Hijacked Pinterest Accounts Promote Work-at-Home Jobs on Facebook and Twitter

Hijacked Pinterest Accounts Promote Work-at-Home Jobs on Facebook and Twitter

Work-at-home jobs advertised on Pinterest

Spammers are using compromised Pinterest accounts to advertise shady work-at-home job offers. For users who have linked their Pinterest profiles to Facebook and Twitter it’s even worse, since the spammy messages are pushed onto these websites as well.
The growing popularity of the relatively new social media platform Pinterest is beginning to attract more and more cybercriminals. The company has started warning users a few weeks ago to be on the lookout for any suspicious elements (malware, phishing scams, and malicious browser plugins) which could allow crooks to take over their accounts.

However, it seems that many users still fall for the traps set by the spammers. According to Sophos experts, in the past few days a number of shady work-at-home jobs have been advertised. 

In situations where the Pinterest account is linked to Twitter and Facebook, the spam appears as messages such as “Omg this is so cool! Can’t wait for more!” or “Omg this is so exciting! Too excited for next ones!”

Bitdefender’s HotForSecurity reports that the attackers haven’t changed the passwords of the compromised accounts. They simply utilized them to promote their shady offers.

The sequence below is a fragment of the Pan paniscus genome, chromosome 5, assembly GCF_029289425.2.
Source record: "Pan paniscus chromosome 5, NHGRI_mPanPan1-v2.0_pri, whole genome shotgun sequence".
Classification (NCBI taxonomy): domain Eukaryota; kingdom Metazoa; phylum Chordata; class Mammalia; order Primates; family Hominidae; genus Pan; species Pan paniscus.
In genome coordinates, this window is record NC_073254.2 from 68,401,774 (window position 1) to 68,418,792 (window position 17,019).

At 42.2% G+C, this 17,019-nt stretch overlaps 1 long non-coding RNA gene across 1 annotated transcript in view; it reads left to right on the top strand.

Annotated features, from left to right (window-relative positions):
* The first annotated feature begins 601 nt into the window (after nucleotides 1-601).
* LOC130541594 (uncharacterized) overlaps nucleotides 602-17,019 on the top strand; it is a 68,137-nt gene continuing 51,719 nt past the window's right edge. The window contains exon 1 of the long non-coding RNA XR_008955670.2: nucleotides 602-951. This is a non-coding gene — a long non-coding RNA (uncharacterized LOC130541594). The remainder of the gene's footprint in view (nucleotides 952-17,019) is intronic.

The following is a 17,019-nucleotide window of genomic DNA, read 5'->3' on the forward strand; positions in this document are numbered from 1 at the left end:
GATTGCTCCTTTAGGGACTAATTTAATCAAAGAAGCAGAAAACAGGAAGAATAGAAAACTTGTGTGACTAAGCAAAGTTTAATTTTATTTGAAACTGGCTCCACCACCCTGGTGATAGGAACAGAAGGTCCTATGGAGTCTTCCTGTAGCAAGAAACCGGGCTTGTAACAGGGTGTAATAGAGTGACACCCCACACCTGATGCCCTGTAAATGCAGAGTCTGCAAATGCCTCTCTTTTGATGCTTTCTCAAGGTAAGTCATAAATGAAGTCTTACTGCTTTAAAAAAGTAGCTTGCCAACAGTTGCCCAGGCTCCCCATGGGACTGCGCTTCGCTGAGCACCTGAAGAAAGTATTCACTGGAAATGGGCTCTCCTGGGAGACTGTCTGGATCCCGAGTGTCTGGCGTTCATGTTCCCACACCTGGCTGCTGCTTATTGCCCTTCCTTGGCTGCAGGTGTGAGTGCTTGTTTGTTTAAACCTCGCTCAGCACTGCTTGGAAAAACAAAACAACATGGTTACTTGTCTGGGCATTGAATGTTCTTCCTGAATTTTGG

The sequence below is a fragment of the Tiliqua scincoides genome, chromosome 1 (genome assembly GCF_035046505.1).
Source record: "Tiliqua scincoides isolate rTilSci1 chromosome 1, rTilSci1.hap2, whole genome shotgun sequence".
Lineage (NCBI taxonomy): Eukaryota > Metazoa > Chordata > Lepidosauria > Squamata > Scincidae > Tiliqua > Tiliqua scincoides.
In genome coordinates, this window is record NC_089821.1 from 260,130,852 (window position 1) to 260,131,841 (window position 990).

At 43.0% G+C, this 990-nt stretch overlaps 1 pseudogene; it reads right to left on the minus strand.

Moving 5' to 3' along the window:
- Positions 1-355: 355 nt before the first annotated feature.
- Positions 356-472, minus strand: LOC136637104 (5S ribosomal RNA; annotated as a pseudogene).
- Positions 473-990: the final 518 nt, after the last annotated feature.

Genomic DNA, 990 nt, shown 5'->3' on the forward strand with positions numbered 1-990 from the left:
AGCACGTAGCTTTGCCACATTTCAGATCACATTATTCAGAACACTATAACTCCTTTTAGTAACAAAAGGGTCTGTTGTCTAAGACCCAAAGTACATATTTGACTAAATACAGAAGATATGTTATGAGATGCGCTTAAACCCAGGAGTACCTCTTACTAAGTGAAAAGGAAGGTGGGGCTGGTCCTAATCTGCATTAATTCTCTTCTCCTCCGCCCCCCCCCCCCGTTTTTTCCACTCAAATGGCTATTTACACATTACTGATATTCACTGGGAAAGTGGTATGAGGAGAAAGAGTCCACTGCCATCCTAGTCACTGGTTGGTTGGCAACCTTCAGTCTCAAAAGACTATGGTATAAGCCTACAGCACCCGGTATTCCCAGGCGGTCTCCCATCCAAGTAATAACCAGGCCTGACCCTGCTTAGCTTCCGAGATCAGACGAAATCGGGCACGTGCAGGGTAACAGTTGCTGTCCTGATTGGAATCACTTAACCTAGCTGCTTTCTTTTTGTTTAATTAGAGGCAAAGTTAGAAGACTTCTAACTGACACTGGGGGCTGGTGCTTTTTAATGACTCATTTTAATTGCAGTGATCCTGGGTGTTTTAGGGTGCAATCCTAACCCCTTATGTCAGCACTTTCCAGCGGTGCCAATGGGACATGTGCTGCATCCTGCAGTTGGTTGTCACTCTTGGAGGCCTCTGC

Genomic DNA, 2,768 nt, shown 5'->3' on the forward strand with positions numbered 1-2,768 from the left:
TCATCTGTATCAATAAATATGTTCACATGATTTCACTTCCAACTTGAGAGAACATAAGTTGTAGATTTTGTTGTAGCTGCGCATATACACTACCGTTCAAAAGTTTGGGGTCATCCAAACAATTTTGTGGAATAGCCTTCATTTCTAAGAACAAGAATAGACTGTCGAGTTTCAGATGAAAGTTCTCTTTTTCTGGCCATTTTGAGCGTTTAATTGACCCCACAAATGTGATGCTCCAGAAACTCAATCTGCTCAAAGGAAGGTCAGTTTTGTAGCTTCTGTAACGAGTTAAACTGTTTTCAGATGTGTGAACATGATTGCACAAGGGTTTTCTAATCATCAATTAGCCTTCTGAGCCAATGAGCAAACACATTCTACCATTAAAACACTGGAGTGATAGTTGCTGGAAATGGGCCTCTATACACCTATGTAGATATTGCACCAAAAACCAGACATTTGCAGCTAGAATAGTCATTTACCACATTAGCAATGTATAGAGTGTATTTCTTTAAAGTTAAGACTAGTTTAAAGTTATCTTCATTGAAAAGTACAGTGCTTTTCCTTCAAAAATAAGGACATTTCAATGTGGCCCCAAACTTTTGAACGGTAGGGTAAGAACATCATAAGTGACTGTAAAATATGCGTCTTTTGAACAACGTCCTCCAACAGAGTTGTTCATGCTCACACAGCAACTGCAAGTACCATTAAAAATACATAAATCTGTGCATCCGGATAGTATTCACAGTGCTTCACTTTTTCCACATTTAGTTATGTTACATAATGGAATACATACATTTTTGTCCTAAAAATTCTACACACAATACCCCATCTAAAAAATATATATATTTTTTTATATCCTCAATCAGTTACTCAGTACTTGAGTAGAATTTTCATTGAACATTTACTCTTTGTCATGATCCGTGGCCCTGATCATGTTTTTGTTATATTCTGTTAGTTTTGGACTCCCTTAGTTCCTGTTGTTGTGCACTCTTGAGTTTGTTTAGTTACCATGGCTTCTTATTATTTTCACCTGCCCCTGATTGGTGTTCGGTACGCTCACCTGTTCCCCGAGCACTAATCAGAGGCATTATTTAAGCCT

Experts report that for some Twitter customers the situation is so frustrating that they have even decided to close their Pinterest accounts in order to stop the spam from flowing in.

Pinterest is working hard on removing the shady pins, but it appears that they’re having difficulties in properly cleaning up the platform. Unfortunately, this incident once again highlights the necessity for a proper anti-spam mechanism that could combat this phenomenon.

For now, Pinterest keeps advising the victims of such attacks to immediately change their passwords. They also recommend users to be cautious when installing third-party apps and web browser extensions since in many cases they’re the ones responsible for allowing hackers to hijack accounts.

Source: View


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